Category Archives: health insurance

Going Backwards

The Senate’s “Better Care” reconciliation bill appears to be the shit-show we all knew it would be. You can read the non-partisan CBO report here. But I’m sure we’ve all heard the “22 million more uninsured” talking point which has come out of the report.

I feel like “22 million” doesn’t sufficiently illustrate the situation. So just to explain what this means: according to the CBO, there will be 49 million uninsured Americans if this reconciliation bill passes, compared to 28 million under the current law.

From the report:

49 million.jpeg

Just to remind people: in 2008, when “the crisis of the uninsured” became a major issue in the 2008 presidential campaign, there were 47 million uninsured in America.

This bill doesn’t just take us back to the pre-Obamacare days, it makes it worse.

Carry on.

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Repeal Proceeds, Replace Not So Much

Just to build on this post, I woke up to a flurry of headlines about the repeal of Obamacare (here, here, and here), but very little has been said about what will replace it.

Meanwhile, the New York Times reports that Trump supporters are not exactly fired up about repealing the healthcare law:

Those voters have been disappointed by Obamacare, but they could be even more disappointed by Republican alternatives to replace it. They have no strong ideological views about repealing and replacing the Affordable Care Act, or future directions for health policy. What they want are pragmatic solutions to their insurance problems. The very last thing they want is higher out-of-pocket costs.

Yes, well, duh. I’ve been saying this for years, haven’t I? And thank you, Kaiser Foundation, for actually asking people what they want. Because this conversation seems to have ignored the healthcare consumer, hasn’t it? We hear precious little from actual people about healthcare, but we sure hear a lot about what the insurance companies want, what the AMA wants, and what BigPharma wants. I’m tired of hearing what they want. If repeal is inevitable, shouldn’t we find out what consumers want (and don’t want) to replace it?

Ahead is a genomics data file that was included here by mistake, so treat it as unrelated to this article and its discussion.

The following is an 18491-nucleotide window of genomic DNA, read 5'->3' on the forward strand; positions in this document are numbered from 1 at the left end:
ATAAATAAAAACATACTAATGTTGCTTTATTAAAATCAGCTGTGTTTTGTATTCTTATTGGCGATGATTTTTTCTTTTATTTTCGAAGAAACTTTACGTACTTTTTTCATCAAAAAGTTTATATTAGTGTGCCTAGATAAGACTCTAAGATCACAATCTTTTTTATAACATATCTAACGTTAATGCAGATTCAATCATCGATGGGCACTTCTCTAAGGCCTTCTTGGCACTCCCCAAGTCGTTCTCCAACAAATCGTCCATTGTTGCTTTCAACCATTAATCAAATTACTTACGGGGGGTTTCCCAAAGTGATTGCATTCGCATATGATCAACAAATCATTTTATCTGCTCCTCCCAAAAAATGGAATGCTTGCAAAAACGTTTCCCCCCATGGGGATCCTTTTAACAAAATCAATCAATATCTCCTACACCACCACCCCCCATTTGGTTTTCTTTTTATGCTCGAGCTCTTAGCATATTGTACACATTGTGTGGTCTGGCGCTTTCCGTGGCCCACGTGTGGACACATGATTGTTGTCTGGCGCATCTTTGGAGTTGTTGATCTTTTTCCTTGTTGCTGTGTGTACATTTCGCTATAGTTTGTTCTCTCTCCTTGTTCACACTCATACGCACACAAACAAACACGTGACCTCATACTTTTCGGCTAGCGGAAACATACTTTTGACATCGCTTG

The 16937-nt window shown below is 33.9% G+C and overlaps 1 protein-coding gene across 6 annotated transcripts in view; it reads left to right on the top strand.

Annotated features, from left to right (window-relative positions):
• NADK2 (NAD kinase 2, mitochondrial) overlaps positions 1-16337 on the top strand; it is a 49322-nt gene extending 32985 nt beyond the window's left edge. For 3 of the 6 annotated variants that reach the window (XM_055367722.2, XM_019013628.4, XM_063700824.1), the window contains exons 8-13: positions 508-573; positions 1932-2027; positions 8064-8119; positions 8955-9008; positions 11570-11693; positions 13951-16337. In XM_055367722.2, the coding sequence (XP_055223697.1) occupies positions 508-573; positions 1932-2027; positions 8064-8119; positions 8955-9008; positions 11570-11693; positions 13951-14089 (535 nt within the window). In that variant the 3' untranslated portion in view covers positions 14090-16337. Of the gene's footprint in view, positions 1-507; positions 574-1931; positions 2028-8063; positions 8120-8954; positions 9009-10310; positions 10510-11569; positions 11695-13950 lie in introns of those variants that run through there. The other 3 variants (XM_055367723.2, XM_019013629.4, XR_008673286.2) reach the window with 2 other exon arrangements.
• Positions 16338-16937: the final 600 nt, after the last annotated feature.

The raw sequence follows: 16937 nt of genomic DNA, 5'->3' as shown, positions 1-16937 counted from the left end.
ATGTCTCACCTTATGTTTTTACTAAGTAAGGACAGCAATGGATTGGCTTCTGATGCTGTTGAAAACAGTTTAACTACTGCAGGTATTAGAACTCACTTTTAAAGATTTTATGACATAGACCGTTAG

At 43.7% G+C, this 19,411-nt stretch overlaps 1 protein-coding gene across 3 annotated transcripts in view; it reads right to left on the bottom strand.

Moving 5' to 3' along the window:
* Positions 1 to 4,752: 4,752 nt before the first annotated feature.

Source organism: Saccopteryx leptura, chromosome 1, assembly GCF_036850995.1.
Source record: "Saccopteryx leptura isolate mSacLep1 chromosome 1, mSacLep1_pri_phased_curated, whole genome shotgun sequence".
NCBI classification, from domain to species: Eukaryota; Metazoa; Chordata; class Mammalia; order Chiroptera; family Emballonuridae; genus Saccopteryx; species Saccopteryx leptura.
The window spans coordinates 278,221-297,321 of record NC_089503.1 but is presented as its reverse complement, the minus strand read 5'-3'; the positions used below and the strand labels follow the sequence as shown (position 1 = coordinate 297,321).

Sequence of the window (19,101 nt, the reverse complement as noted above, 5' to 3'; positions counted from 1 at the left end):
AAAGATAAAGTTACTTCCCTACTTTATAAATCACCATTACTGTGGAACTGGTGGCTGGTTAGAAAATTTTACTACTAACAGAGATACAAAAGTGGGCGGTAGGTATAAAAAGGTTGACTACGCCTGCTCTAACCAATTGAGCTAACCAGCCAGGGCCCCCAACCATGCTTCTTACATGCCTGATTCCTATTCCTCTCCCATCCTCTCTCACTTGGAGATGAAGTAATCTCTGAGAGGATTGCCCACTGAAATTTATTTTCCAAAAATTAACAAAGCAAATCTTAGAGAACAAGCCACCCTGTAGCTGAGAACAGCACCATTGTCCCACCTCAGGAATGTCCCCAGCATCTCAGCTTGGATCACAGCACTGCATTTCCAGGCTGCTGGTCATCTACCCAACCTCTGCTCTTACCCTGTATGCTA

Things I don’t want:

• I don’t want to “shop” for healthcare or my health insurance. I hate shopping anyway, but who wants to “shop” for something like health insurance? People, I do not have the time for that! This infatuation with “shopping” and “marketplaces” in America is something I do not understand. People want to shop for fun stuff. They do not want to shop for un-fun stuff.

I don’t want to compare healthcare plans and read the fine print and find out who’s selling me a shit sandwich and who’s selling me a Tiffany watch. I don’t want to think I have the Tiffany plan only to find out, too late, that I bought a shit sandwich and oh well, sucks to be me. This is not how healthcare is supposed to work.

• I don’t want a “health savings account,” a tax deduction for making a contribution to said “savings account,” or a voucher, coupon or other gimmick. This is something else I don’t get. Conservatives are always saying you can’t throw money at a problem but isn’t that what these special accounts and vouchers do, at their heart? So I have a pile of money I can use as I see fit, so what. That’s great when I’m healthy, but what if something awful happens and my costs exceed what’s in the account? What if my kid gets leukemia and my husband gets in a car accident? Who has the time to keep up with all of the red tape and paperwork associated with these accounts? Everyone is already complaining about how complicated taxes are, but an HSA just adds to that. You have to keep every single receipt and keep up with your statements and there are fees associated with these accounts and it’s just a ginormous headache.

• I don’t care if I can buy health insurance across state lines. What is the point of this? Republicans always mention this as a key part of their plans, but how is this supposed to make my life better? I know the idea is that it will create “competition” and thus lower costs, but does it really? Where is the evidence of this? There is none. In fact, Medicare Advantage plans are uniform across the country, but there are still very limited choices, which means removing the hodge-podge of state regulations really doesn’t increase “choice.”

Furthermore, the insurance companies themselves have not embraced this idea.